Verlander at 30 on same pace as Glavine
FEB 19, 2013 2:12p ET
“I don’t care about stuff like that,” Verlander said. “It doesn’t really matter to me.”
However, there's something related to turning 30 that did interest Verlander. He's won 124 games at that relatively early age and aspires to be enshrined in Cooperstown someday.
So how does Verlander compare to the two Atlanta Braves pitchers expected to be first-ballot Hall of Fame selections in next year’s voting?
Greg Maddux won 151 games before turning 30 and finished with 355 victories. Tom Glavine also won 124 games by the age of 30 and he ended his career with 305. Both pitched until they were 42.
“Dang, Maddux,” said Verlander, letting the numbers roll through his head and then shaking it.
I mentioned that I’d be back in 10 years, asking about the significance of turning 40.
“I will be here, too,” Verlander said. “Hopefully, I’ll be doing the same thing, a little grayer.”
How many victories will he have?
Verlander looked down for an instant, then looked up and said, “Two-hundred and eighty-seven,” as a wide grin crossed his face.
If he can maintain Glavine's pace and durability, Verlander will get to 300 victories, pitch to 40 and beyond, and attain his dream of the Hall.
“I’ve got a ways to go,” he said. “I do not consider my career half over by any means.”
A strong start, however, doesn’t guarantee the consistent excellence required to reach the Hall of Fame.
Dwight Gooden is perhaps the best example of that. Problems with drugs contributed greatly to the dimming of his once-bright future. Gooden began fading at the age of 27, but still had 157 wins before turning 30. He was finished at 35 with 194 victories.
Going up nearly the same ladder as Verlander is New York Yankees ace CC Sabathia, 33, who has 191 wins. Sabathia had 148 by his 30th birthday.
Verlander was born in Manakin-Sabot, Va., and was raised and still maintains a residence in Virginia.
“When I was little, I wrote an essay on what I’d be doing when I was 30,” Verlander said. “And I’m doing pretty much exactly what I thought I would be.”
BOESCH SITS AGAIN
Outfielder Brennan Boesch missed his second day of practice with an oblique injury.
Although Tigers manager Jim Leyland wouldn't speculate on a return date — obliques are tricky to gauge — he did say head athletic trainer Kevin Rand felt Boesch was making suitable progress.
Could he play as early as this weekend’s first Grapefruit League games?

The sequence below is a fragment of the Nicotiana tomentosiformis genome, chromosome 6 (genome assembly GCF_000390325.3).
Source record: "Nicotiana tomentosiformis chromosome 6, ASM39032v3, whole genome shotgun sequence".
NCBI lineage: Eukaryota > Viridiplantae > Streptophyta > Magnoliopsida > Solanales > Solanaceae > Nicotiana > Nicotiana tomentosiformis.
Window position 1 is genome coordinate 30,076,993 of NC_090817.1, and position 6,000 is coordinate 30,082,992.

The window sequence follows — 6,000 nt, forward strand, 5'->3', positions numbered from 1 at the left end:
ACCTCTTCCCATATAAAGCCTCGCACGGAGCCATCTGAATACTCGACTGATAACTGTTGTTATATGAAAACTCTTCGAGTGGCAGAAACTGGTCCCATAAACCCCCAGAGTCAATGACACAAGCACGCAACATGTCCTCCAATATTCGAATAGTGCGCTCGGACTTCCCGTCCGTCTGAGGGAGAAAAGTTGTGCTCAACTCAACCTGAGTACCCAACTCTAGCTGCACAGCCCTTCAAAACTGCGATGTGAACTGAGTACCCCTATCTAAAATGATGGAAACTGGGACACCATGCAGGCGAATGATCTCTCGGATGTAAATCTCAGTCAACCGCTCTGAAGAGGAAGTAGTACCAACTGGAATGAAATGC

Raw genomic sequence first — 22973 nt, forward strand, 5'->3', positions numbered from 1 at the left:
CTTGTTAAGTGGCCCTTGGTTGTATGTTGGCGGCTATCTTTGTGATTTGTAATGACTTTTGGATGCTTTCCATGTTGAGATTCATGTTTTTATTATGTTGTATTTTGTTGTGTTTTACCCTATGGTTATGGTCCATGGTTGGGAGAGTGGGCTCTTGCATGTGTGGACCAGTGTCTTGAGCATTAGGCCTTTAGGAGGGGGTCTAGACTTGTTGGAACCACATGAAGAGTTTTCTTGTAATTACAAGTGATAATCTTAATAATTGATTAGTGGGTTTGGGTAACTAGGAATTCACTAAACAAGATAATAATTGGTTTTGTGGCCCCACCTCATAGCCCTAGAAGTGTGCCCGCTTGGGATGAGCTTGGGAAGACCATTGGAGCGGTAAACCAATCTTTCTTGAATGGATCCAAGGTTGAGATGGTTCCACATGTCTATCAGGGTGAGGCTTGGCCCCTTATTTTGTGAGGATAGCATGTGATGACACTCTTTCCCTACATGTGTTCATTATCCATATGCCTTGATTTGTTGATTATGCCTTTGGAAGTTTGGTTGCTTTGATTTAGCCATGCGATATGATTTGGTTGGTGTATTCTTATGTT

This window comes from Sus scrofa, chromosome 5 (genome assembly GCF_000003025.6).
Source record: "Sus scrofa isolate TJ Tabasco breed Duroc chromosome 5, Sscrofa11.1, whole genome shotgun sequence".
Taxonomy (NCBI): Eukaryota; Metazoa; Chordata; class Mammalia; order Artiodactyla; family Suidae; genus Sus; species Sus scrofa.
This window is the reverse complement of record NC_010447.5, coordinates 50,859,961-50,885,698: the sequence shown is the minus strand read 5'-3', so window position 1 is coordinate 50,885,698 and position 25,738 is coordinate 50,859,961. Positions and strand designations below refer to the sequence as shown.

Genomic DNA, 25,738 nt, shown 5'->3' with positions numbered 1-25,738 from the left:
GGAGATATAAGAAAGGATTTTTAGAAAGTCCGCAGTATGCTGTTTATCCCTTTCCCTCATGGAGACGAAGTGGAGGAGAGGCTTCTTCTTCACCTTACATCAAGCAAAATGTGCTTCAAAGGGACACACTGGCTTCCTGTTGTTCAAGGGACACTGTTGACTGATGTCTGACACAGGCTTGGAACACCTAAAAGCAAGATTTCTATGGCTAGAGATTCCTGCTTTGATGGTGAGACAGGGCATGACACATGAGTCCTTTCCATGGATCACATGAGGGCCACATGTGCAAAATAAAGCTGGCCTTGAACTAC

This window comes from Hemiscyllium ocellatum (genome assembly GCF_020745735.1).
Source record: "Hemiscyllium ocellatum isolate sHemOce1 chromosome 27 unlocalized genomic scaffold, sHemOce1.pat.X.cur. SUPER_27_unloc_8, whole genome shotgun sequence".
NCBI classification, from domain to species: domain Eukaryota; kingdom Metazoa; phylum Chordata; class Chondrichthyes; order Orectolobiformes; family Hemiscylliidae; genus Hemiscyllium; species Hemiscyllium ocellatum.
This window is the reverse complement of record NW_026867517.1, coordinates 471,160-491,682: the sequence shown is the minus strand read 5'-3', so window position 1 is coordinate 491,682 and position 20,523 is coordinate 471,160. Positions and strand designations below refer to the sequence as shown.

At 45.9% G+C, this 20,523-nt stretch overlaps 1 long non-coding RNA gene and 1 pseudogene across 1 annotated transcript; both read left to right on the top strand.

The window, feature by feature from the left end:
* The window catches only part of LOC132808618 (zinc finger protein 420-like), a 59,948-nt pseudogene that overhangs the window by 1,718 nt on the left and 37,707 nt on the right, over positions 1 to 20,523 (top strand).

“I doubt that,” Leyland said.
STARTING WITH PORCELLO
Rick Porcello will start Friday’s opener at Lake Buena Vista against the Atlanta Braves.
It's the only Grapefruit League game being played that day, while there are three games on the Cactus League schedule in Arizona.
There should be an overflow of national media members at the game, which also feature the debut of the Braves outfield brother tandem: B.J. and Justin Upton.
Following Porcello to the mound will be Luis Marte, Luke Putkonen, Jose Ortega and Darin Downs.
Jose Alvarez and Kenny Faulk are making the trip as extra pitchers.
Who are the current Tigers most likely to manage when their playing careers are over?
“Donnie Kelly would come to mind,” Tigers manager Jim Leyland said. “He’s got a good feel for what is going on. He’d probably be good at it if he wants to.
" Victor Martinez would come to mind. Torii Hunter would be an absolutely strong coach, an outfield coach. I don’t know if he’d want to manage.”
Leyland also noted that Prince Fielder and Miguel Cabrera would be “great” hitting coaches, but added that many players who are secure financially opt to spend retirement with their families.
Los Angeles Dodgers hitting coach Mark McGwire is one of the few superstars coaching in the majors.
AROUND THE HORN
Jose Valverde, who was Detroit’s closer the last three years, will pitch for the Dominican Republic in the World Baseball Classic. “That’s probably a chance for him to showcase a little,” said Leyland, who remains a big fan of Valverde’s ... Recently elected NFL Hall of Famer Warren Sapp attended practice and left with an autographed bat from Prince Fielder. Sapp began wagging the bat as if he was getting ready to hit. I don’t know if he can hit worth a lick, but he would intimidate pitchers just the same.
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